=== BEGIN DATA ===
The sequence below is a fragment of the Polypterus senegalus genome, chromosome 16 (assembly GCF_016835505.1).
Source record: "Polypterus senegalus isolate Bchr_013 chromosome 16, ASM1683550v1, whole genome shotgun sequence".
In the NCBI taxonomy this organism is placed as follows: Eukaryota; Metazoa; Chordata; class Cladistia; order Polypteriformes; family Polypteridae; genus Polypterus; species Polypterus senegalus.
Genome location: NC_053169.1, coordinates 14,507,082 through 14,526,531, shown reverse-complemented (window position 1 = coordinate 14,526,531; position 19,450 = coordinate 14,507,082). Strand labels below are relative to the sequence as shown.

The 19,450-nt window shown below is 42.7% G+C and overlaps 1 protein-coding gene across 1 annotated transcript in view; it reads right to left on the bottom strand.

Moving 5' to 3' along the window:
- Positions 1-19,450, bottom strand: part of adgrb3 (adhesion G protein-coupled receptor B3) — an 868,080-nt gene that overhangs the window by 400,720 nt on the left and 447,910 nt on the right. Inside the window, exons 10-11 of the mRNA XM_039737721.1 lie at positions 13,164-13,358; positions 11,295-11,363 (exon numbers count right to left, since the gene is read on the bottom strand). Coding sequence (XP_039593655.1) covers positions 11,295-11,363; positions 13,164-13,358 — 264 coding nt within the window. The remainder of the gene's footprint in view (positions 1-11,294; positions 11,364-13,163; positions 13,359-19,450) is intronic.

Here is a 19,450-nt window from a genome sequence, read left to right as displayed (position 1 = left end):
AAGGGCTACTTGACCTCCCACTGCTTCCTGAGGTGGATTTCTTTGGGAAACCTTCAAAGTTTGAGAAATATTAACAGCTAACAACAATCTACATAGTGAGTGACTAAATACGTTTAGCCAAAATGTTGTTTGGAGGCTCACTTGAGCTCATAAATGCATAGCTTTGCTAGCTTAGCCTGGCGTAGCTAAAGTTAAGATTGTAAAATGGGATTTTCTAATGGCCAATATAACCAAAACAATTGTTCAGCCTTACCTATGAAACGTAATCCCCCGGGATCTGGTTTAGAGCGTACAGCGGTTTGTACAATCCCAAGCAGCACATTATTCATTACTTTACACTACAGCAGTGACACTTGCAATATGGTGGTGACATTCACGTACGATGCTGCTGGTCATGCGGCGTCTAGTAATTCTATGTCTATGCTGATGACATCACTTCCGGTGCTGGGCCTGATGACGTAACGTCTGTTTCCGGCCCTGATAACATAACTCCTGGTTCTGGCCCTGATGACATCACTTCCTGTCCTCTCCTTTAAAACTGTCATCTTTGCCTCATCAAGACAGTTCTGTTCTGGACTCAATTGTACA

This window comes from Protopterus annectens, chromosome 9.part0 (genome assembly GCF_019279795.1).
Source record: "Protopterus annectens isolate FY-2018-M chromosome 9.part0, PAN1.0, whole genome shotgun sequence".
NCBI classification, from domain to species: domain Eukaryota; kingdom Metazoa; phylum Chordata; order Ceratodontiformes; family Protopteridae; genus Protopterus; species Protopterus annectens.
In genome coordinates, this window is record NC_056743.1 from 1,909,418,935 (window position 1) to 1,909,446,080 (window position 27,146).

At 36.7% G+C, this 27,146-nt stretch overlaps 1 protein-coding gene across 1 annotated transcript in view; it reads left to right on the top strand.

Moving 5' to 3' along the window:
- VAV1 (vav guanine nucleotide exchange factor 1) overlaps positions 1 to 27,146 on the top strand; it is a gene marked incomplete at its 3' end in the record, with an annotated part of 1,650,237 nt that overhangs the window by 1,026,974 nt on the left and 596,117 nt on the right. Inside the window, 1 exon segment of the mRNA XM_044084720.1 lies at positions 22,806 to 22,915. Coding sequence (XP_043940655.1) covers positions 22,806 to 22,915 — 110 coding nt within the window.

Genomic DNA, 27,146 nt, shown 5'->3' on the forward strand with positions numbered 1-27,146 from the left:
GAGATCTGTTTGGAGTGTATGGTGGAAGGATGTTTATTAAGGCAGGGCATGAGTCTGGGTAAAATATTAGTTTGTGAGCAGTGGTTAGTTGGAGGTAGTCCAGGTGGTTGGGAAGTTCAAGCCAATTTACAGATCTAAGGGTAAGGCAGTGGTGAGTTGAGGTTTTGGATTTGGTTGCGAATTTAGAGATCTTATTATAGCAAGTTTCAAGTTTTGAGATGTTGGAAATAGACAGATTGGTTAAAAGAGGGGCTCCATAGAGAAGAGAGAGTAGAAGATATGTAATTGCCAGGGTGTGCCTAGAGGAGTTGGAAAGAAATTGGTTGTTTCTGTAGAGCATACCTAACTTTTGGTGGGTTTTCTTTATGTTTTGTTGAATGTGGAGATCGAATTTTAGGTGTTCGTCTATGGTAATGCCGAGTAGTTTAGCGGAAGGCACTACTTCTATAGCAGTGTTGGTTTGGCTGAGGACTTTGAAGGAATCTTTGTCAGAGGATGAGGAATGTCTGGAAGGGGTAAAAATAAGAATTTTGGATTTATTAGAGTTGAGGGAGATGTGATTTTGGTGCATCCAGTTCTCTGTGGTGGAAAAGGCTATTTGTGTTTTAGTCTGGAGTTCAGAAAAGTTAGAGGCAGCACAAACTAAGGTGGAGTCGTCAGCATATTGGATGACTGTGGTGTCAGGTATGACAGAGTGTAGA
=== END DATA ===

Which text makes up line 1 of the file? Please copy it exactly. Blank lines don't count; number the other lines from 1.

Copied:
The sequence below is a fragment of the Polypterus senegalus genome, chromosome 16 (assembly GCF_016835505.1).